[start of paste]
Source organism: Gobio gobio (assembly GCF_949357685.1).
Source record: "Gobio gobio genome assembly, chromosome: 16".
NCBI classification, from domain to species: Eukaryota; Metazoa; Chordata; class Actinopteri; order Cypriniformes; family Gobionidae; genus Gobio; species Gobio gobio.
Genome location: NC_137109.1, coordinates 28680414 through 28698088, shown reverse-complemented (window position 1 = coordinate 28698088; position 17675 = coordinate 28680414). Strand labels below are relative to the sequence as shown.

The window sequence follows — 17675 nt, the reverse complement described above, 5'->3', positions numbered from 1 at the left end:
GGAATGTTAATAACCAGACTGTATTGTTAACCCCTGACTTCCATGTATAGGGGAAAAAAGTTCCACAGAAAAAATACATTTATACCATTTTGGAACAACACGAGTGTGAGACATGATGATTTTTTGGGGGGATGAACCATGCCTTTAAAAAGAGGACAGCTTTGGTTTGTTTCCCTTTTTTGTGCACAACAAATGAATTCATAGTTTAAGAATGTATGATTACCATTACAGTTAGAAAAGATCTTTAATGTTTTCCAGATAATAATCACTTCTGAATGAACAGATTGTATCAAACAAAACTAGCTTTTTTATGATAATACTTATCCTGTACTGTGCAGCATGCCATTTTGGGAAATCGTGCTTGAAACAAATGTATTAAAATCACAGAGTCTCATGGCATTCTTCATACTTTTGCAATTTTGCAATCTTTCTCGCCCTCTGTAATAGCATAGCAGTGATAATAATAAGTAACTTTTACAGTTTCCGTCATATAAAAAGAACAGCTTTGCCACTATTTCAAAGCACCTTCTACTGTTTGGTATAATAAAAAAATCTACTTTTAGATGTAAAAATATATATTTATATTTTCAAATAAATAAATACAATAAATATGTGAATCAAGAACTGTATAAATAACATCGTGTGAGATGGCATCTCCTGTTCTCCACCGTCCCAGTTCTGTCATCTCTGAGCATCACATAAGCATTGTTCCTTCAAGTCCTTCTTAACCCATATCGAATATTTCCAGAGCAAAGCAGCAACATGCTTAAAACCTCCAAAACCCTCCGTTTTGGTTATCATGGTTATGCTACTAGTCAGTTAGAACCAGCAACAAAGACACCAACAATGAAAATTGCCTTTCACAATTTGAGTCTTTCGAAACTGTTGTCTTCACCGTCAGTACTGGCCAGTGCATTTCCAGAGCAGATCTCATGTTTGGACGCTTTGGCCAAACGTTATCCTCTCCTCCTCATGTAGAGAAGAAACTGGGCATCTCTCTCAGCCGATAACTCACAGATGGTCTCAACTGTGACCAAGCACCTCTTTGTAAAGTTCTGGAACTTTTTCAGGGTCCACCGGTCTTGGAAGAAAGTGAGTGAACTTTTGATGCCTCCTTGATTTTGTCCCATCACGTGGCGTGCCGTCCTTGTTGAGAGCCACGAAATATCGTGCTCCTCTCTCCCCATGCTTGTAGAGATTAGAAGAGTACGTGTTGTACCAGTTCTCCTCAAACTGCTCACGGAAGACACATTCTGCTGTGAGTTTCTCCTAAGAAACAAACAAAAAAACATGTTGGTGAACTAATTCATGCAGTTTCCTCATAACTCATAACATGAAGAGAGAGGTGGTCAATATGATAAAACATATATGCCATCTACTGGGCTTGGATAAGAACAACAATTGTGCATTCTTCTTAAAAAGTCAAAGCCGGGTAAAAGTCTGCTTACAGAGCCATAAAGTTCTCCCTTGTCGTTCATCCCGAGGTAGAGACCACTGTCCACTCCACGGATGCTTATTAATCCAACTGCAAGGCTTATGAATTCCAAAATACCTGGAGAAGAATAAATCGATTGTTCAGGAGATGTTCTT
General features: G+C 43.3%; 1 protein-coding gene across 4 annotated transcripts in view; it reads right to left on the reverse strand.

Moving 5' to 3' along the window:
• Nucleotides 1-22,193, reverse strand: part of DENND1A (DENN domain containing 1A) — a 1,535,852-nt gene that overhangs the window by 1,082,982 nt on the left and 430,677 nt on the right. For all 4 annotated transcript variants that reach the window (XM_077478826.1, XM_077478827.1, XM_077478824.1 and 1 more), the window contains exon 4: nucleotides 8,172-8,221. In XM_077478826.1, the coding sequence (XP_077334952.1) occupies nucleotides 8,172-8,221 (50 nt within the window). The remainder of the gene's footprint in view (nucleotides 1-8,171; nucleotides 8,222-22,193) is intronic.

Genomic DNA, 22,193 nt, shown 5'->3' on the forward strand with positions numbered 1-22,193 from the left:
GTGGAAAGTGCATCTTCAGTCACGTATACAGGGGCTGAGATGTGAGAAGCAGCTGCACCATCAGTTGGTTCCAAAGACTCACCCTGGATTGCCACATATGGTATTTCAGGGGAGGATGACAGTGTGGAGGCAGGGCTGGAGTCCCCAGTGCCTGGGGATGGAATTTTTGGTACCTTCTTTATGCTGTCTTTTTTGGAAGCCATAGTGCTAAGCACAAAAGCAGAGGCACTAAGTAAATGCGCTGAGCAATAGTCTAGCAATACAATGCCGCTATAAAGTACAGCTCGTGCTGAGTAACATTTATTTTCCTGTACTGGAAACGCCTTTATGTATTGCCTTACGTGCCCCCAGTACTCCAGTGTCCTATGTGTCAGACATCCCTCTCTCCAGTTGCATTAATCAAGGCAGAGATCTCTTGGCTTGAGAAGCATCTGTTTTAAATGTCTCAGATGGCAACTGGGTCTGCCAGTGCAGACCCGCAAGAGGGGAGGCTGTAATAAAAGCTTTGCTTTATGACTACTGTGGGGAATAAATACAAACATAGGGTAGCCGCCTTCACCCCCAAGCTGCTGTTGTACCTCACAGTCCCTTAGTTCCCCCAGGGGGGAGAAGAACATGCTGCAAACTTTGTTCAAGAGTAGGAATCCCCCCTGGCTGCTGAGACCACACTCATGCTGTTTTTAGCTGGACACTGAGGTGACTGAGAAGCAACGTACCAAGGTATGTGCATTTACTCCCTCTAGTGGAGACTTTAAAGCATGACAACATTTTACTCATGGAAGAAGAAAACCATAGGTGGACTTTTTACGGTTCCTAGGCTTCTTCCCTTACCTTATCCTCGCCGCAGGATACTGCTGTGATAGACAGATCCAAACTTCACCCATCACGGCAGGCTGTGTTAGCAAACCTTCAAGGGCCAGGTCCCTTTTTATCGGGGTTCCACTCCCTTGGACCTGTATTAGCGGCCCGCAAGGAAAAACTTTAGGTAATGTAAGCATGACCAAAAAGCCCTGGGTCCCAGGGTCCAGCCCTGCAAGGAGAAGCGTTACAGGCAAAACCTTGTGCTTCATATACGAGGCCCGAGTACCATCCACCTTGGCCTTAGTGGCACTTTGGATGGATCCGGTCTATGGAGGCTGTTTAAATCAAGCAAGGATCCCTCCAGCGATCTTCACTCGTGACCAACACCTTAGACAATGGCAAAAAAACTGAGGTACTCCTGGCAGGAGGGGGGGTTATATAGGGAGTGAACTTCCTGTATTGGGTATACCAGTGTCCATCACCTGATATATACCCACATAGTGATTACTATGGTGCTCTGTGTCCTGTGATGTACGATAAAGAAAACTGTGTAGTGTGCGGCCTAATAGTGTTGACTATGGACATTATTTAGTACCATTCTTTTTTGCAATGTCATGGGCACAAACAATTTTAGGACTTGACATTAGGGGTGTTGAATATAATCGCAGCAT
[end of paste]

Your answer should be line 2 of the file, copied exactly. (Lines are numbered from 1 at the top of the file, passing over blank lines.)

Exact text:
Source record: "Gobio gobio genome assembly, chromosome: 16".